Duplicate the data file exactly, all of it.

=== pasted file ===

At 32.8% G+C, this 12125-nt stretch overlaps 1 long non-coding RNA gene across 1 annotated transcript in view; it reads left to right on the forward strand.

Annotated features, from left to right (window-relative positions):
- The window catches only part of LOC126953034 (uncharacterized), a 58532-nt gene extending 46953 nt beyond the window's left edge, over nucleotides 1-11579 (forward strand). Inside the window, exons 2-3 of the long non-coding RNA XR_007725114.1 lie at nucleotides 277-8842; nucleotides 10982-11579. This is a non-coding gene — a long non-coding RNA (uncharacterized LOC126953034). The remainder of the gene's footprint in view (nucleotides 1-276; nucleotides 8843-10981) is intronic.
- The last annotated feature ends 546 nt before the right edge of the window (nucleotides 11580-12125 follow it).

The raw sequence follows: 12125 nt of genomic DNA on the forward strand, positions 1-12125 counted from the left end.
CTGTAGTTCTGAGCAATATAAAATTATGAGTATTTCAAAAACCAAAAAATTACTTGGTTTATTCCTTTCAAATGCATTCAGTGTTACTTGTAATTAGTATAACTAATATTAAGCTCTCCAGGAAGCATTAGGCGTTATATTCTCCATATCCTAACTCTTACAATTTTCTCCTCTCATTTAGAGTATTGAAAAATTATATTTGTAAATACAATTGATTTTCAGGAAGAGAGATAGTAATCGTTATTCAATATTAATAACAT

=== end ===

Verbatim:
At 32.8% G+C, this 12125-nt stretch overlaps 1 long non-coding RNA gene across 1 annotated transcript in view; it reads left to right on the forward strand.

Annotated features, from left to right (window-relative positions):
- The window catches only part of LOC126953034 (uncharacterized), a 58532-nt gene extending 46953 nt beyond the window's left edge, over nucleotides 1-11579 (forward strand). Inside the window, exons 2-3 of the long non-coding RNA XR_007725114.1 lie at nucleotides 277-8842; nucleotides 10982-11579. This is a non-coding gene — a long non-coding RNA (uncharacterized LOC126953034). The remainder of the gene's footprint in view (nucleotides 1-276; nucleotides 8843-10981) is intronic.
- The last annotated feature ends 546 nt before the right edge of the window (nucleotides 11580-12125 follow it).

The raw sequence follows: 12125 nt of genomic DNA on the forward strand, positions 1-12125 counted from the left end.
CTGTAGTTCTGAGCAATATAAAATTATGAGTATTTCAAAAACCAAAAAATTACTTGGTTTATTCCTTTCAAATGCATTCAGTGTTACTTGTAATTAGTATAACTAATATTAAGCTCTCCAGGAAGCATTAGGCGTTATATTCTCCATATCCTAACTCTTACAATTTTCTCCTCTCATTTAGAGTATTGAAAAATTATATTTGTAAATACAATTGATTTTCAGGAAGAGAGATAGTAATCGTTATTCAATATTAATAACAT